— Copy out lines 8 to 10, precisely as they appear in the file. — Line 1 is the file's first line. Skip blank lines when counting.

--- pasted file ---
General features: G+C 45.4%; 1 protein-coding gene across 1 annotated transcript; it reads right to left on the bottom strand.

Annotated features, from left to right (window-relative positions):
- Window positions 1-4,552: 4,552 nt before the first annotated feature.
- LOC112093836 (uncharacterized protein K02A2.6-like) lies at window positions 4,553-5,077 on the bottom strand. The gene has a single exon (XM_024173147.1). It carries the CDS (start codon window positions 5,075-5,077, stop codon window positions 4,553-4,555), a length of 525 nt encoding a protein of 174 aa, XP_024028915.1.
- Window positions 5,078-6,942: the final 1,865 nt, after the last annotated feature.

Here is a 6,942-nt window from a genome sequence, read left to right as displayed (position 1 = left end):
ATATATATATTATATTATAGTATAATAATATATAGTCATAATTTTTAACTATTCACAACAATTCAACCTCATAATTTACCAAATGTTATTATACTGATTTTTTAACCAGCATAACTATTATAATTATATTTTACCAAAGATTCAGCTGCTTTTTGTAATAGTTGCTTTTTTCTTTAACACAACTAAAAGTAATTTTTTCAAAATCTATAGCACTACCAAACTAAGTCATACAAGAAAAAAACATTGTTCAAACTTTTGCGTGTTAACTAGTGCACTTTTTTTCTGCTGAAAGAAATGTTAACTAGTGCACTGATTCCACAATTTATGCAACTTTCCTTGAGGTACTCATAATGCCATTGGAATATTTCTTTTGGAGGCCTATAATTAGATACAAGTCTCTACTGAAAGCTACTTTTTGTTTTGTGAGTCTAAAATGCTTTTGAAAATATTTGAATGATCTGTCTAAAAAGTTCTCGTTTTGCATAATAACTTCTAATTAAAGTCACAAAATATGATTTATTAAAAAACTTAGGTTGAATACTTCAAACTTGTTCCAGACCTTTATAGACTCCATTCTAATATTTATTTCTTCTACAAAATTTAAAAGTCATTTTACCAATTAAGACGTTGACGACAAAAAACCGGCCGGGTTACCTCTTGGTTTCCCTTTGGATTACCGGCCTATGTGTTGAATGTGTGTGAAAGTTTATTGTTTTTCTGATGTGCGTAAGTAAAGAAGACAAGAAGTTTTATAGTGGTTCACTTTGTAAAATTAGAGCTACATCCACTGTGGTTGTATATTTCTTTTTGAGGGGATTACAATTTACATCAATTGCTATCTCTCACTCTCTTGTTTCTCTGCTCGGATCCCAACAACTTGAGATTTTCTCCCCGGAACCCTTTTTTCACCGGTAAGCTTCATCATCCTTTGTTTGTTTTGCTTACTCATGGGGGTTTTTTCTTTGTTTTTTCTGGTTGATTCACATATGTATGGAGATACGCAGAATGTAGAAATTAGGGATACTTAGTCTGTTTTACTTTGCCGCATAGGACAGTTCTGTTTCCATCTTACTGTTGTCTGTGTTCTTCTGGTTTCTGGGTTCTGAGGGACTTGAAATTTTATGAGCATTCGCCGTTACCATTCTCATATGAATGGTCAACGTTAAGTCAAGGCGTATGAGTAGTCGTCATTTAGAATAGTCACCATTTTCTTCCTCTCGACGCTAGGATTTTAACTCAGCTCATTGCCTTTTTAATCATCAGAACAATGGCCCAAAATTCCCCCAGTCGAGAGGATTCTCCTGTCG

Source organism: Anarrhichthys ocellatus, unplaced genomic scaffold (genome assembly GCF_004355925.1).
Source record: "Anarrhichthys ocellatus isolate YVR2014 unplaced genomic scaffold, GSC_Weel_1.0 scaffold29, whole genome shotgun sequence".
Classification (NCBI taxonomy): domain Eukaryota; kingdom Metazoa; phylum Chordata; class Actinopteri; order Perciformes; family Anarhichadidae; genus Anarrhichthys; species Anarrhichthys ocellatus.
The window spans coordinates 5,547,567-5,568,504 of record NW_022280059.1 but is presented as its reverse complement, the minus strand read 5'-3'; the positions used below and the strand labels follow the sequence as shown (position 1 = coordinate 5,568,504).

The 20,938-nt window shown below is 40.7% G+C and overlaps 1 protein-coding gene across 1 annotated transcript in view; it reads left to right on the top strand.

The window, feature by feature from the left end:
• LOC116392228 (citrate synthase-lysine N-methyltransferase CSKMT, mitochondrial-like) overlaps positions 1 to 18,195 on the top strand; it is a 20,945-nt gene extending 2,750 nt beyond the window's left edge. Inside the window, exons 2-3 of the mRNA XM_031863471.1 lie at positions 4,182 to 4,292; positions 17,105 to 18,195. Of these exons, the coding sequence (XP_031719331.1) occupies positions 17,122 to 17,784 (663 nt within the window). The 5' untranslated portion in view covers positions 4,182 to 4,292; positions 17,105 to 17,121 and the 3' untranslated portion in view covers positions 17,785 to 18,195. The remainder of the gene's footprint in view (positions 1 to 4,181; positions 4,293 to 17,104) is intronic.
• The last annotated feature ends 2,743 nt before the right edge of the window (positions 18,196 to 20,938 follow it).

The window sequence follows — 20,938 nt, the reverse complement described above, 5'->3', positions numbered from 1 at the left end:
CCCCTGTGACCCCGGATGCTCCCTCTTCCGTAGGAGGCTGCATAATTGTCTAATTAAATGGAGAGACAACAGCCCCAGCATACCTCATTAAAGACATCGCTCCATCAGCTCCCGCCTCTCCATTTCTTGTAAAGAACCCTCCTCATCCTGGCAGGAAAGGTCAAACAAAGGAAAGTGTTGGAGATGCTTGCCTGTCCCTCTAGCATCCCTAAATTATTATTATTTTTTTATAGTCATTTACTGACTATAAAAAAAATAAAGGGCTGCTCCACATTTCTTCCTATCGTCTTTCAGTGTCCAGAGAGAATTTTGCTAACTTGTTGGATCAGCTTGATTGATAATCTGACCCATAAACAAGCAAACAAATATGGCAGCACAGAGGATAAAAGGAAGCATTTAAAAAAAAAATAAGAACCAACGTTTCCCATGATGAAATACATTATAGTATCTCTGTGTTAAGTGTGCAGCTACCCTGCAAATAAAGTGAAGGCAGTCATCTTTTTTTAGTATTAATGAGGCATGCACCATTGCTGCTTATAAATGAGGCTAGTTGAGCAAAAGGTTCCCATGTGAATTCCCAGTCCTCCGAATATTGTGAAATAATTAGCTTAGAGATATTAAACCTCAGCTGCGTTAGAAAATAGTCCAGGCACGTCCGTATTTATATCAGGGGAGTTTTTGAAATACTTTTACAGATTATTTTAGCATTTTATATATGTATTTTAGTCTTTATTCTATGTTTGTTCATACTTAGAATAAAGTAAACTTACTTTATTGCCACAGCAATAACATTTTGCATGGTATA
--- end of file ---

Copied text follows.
Source organism: Anarrhichthys ocellatus, unplaced genomic scaffold (genome assembly GCF_004355925.1).
Source record: "Anarrhichthys ocellatus isolate YVR2014 unplaced genomic scaffold, GSC_Weel_1.0 scaffold29, whole genome shotgun sequence".
Classification (NCBI taxonomy): domain Eukaryota; kingdom Metazoa; phylum Chordata; class Actinopteri; order Perciformes; family Anarhichadidae; genus Anarrhichthys; species Anarrhichthys ocellatus.